It’s not that teens lack the ability to be compassionate (many of them are compassionate), it’s that they are in a stage of life that is very self-focused. As teachers and parents (and others who work with teens), it is our job to pull them out of that focus at least a little bit by the time they leave high school. But you can’t expect a world focused attitude out of most teens when there is so much internal angst.

    I could go on, but i won’t. In short, there is nothing wrong with the book!

  13. It probably depends on why people want to read. Some people truly only read for escape, so a book with a character in a situation that makes them uncomfortable will only leave them upset. So, i say, it means you’ve done your job. As a teacher, i like to push the comfort zone of my students at times. And i would use books to do it.

    It’s not that teens lack the ability to be compassionate (many of them are compassionate), it’s that they are in a stage of life that is very self-focused. As teachers and parents (and others who work with teens), it is our job to pull them out of that focus at least a little bit by the time they leave high school. But you can’t expect a world focused attitude out of most teens when there is so much internal angst.

    I could go on, but i won’t. In short, there is nothing wrong with the book!

    1. I think it’s a good point to say that high school is a very self-focused/angsty part of life. However, I have to wonder: 60 years ago, when finishing high school was not a must for surviving in America, and 150 years ago, when many people and almost all women didn’t go to high school, and 250 years ago, when high school didn’t really exist, did this problem exist amongst those 13-18? I guess there’s no way to be sure, but from primary source readings I’ve done, it seems like teenage angst and self-absorption are a result of our time. Not that people were any more compassionate 60 or 150 or 250 years ago. Just that I don’t think teenagers are genetically engineered to be self-obsessed. Hell, even modern-day teens in other countries are too busy working/finding food/etc to be worried about this sort of thing.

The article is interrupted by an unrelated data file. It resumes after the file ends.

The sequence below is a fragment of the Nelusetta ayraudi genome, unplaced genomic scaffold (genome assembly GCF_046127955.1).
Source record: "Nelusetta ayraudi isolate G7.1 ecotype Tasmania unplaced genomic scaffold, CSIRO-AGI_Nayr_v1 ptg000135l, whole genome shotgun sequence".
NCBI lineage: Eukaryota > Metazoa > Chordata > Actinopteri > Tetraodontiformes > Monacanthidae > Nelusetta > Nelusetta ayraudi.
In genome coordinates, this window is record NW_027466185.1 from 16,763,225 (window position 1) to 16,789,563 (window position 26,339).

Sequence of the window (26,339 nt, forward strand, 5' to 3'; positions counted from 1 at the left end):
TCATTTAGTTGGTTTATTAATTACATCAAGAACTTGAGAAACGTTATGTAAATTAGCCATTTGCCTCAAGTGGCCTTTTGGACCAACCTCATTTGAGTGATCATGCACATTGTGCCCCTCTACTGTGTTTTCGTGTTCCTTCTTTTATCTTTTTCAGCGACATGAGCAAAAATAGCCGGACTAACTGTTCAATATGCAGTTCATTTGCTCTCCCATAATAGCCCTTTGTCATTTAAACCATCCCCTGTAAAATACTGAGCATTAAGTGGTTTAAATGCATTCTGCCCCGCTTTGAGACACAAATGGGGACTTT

So maybe one way to look at it is: because of the general affluence of the country and the amount of time Americans spend in school, this culture of self-obsessed adolescence exists. There’s got to be a way to work against that tendency and instill American teenagers (who will have the power to make lasting change in the world) with more compassion. Some ways might include: working with Habitat for Humanity, studying other political systems, etc. I don’t really know. I do know that this attitude takes root and won’t leave as people age, however; it only gets stronger. So we’ve got to try something.

      1. I kept thinking about this in the shower and I wanted to add:

        I think almost everybody has the capacity for boundless compassion, including teenagers. It’s just a matter of being exposed to the situations that inspire compassion (and hopefully action). And from there, a matter of feeling like being compassionate toward others is a valuable character trait. I think that teens who were “offended” by Prom exist, but I think they are rare.

        1. Lots of high schools are requiring community service as a graduation requirement. Does this ever open the eyes of kids?

          I agree with your comments, btw. I think the kids who have this reaction are rare, but it does surprise that I’ve heard about incidents like this from a couple people now.

          1. Being a student at a high school that requires 40 hours of community service for graduation, I can say that the effects of it vary greatly among different people. Some teens hate it and see it as a chore, but some truly love helping others. Volunteering has opened my eyes to a side of the world that I never liked to think existed.